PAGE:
Overcoming Labor Shortages in the Oil and Gas Industry
The U.S. oil and gas industry has remained resilient through continued market volatility and tough-to-predict booms and busts – even through the compounding wake of COVID and other recent market disruptions. From 2014-2019, swings in oil prices negatively impacted more than 3,000 exploration, production, and oilfield service jobs in the U.S. Compare that to 2021 when oil and gas (and related chemicals industries) shed more than 100,000 jobs.
While industry analysts project a recovery in 2022 for oil and gas with expectations of a 12.5% expansion, several factors are limiting the ability of producers to open the floodgates on production. One such factor is the difficulty in acquiring and retaining the workforce needed to meet the industry’s demands. Below, we examine the collection of challenges that are contributing to the oil and gas industry’s labor shortage problem.
A Widening Knowledge Gap
The oil and gas industry is among the many being affected by what some have termed the “Great Resignation.” Over the next decade, a high percentage of its workforce at all levels is expected to retire and will take with them an immense amount of industry knowledge that will be difficult to replace.
Compounding this problem are signs that the pipeline sector is narrowing. Graduates in fields like geology and petroleum engineering dropped between 15% and 21% between 2015 and 2019, leaving a deficit of new workforce entrants who could be coached, mentored, and trained. This, among other factors, led the University of Calgary to suspend new admissions to its oil and gas engineering program and is compelling other institutions to rethink their approaches as well.
The Low-Carbon Shift
The demand for renewable energy sources continues to rise. Some historically fossil-focused oil and gas organizations have moved to diversify in that direction, but that too has brought recruitment challenges of its own. Renewable energy by nature demands different talent pools with more advanced technical and math skills to help guide the initiatives. Uptake in Energy Sciences studies is being seen across academia, but more time will be needed for this future talent to make its presence felt in the industry.
Shifting Employee Expectations
Offshore projects and extended mainland on-site work means demanding rotations and significant time spent living on platforms and staff quarters – time that’s also spent away from families and the comforts of home. These rotations and conditions take a hefty toll on older workers, and younger workers are showing less willingness to subject themselves to them. In an interview with Reuters, Patterson-UTI Energy CEO Andy Hendricks noted that “We’re competing against Amazon hiring drivers, or Target with positions in air-conditioned warehouses. It’s easier than a drilling rig in west Texas in the summer.”
A Battle for Budget
Compensation studies and increased wage wars have presented a “run for the worker” mentality within oil and gas organizations. Similar strategies in other industries (like those noted above) limit the net success of this approach. At the same time, departments within individual organizations are also scrambling for more from a budget pie that isn’t getting bigger.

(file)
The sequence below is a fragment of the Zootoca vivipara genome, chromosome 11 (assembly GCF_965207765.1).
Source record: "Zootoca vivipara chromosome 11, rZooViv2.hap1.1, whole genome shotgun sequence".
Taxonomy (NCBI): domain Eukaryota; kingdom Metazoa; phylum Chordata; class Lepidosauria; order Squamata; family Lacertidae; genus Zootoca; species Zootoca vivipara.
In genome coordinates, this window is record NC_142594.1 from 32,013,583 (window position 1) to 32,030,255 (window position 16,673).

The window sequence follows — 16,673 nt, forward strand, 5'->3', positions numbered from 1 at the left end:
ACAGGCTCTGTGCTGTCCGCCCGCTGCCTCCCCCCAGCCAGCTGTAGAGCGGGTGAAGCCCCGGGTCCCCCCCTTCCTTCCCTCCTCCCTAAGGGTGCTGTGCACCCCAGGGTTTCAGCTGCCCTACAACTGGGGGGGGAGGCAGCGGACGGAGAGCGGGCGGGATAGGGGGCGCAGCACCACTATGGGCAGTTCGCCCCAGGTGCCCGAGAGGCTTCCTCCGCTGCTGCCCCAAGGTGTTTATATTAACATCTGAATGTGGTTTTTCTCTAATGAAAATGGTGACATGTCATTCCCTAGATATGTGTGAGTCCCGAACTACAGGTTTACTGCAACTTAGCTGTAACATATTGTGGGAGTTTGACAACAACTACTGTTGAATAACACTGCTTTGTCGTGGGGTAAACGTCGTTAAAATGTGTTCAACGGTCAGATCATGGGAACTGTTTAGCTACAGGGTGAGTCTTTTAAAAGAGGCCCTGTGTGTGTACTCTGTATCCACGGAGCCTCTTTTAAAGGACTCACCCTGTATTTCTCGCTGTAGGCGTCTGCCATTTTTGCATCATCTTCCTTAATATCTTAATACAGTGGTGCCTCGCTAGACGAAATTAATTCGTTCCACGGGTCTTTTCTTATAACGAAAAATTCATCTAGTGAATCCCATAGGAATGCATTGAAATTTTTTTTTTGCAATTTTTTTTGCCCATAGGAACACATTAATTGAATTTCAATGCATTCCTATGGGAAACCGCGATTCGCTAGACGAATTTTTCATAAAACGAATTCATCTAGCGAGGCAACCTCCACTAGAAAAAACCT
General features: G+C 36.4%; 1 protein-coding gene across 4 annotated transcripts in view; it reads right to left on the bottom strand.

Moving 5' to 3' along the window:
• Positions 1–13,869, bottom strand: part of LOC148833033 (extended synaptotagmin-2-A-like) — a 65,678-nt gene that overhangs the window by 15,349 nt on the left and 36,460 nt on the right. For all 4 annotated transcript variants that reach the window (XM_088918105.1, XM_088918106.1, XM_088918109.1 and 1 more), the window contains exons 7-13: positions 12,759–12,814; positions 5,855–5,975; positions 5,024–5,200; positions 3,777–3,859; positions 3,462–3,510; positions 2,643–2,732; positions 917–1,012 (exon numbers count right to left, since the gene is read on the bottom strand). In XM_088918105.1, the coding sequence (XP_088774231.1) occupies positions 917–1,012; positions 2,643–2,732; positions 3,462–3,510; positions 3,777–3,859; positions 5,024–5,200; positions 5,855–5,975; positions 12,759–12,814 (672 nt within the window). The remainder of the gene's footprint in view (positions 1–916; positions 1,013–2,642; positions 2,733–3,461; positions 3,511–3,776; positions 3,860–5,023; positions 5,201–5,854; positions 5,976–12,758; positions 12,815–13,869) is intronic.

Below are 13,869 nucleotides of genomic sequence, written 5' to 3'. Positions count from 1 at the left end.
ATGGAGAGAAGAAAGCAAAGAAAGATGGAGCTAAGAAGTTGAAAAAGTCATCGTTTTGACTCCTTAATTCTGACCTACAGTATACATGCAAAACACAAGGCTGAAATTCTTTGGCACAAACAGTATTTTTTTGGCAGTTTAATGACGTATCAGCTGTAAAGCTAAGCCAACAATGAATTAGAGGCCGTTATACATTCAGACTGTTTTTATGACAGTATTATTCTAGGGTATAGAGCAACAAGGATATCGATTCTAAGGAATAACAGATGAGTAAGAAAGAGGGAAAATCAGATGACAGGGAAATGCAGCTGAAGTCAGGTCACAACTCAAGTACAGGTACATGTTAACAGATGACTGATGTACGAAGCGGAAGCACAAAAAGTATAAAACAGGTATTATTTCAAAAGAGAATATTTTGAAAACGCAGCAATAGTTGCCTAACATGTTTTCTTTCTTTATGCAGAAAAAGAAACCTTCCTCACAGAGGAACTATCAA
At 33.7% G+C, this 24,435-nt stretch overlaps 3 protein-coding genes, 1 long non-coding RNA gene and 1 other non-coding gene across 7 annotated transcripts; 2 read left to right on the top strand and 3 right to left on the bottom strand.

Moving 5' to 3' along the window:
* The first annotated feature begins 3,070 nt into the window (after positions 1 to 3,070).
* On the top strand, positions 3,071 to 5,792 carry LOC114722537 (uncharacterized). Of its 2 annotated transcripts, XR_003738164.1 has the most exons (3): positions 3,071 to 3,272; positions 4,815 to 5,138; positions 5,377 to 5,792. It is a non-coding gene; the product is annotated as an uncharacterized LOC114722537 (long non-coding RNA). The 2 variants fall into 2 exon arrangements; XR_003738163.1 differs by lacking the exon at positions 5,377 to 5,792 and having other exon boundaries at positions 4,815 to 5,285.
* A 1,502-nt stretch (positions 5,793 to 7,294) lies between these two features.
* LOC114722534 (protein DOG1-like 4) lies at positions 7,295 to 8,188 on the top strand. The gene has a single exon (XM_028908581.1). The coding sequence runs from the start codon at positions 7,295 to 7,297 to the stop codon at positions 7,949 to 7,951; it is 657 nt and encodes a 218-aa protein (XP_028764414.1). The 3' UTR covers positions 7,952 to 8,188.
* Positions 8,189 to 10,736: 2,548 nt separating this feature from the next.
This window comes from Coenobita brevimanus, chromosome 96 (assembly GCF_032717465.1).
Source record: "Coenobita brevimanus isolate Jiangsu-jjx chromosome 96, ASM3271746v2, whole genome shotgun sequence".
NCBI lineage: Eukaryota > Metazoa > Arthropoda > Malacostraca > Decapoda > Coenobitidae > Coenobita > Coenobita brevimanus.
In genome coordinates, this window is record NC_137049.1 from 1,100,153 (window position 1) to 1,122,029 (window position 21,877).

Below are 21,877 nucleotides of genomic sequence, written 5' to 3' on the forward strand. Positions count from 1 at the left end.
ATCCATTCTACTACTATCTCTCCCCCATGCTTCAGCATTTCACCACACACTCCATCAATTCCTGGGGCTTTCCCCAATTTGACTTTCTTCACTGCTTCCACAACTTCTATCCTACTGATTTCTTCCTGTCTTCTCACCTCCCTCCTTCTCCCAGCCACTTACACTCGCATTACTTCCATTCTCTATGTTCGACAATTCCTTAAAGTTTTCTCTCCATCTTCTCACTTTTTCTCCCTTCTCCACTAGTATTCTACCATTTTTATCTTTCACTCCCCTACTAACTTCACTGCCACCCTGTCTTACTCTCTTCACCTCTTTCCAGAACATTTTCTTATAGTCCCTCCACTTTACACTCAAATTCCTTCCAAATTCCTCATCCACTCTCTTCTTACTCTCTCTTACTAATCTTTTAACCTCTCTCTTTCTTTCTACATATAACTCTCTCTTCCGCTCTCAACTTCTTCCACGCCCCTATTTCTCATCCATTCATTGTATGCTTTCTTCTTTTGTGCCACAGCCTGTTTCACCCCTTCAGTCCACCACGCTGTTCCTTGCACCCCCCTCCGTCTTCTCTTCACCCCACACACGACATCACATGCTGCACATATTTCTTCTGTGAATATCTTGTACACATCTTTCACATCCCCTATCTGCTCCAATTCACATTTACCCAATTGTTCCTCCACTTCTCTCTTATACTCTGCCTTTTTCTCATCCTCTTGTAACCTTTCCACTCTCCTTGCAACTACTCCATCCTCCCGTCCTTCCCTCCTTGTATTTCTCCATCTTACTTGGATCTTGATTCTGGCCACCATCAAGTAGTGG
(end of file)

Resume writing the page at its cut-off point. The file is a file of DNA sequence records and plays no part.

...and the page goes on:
As departments fight for dollars, HR is expected to do more with less across all the areas they oversee – training, hiring, retention, benefits, bonuses, base, equity, and more. All present significant issues as oil and gas companies must balance the need to maintain an effective workforce with financial constraints.
When companies are trying to save every dollar, HR must look to creativity and innovation to compete, as well as find niche areas where they can establish a competitive advantage or key selling point – prioritizing a safety culture, training and developing existing workers, improving evaluation systems, and rethinking benefits models.
A Need to Think Differently
Collectively, these and other workforce impacts raise many important questions for oil and gas companies. How will companies find the workers they need to meet business and consumer demands? How will recruitment efforts need to adjust to broader work model transformations? How can the knowledge gap widened by the loss of increasingly more tenured workers begin to be filled? One thing is for certain – doing what has always been done will not yield the desired results.
Securing the talent needed to meet energy demands will require oil and gas leaders to think and act in new ways. This includes initiatives like diversity, equity, and inclusion – especially given that women account for less than 25% of oil and gas industry employees (as of 2020). It also includes a new emphasis on risk management on several fronts, such as recognizing and acting on concerns about climate change and mitigating cyber and other security issues with the right systems and expertise.
For oil and gas organizations, the next several years will present significant challenges but also significant opportunities. Those that take a proactive and innovative approach to attract and retain top talent will put themselves in a strong position for sustained success.
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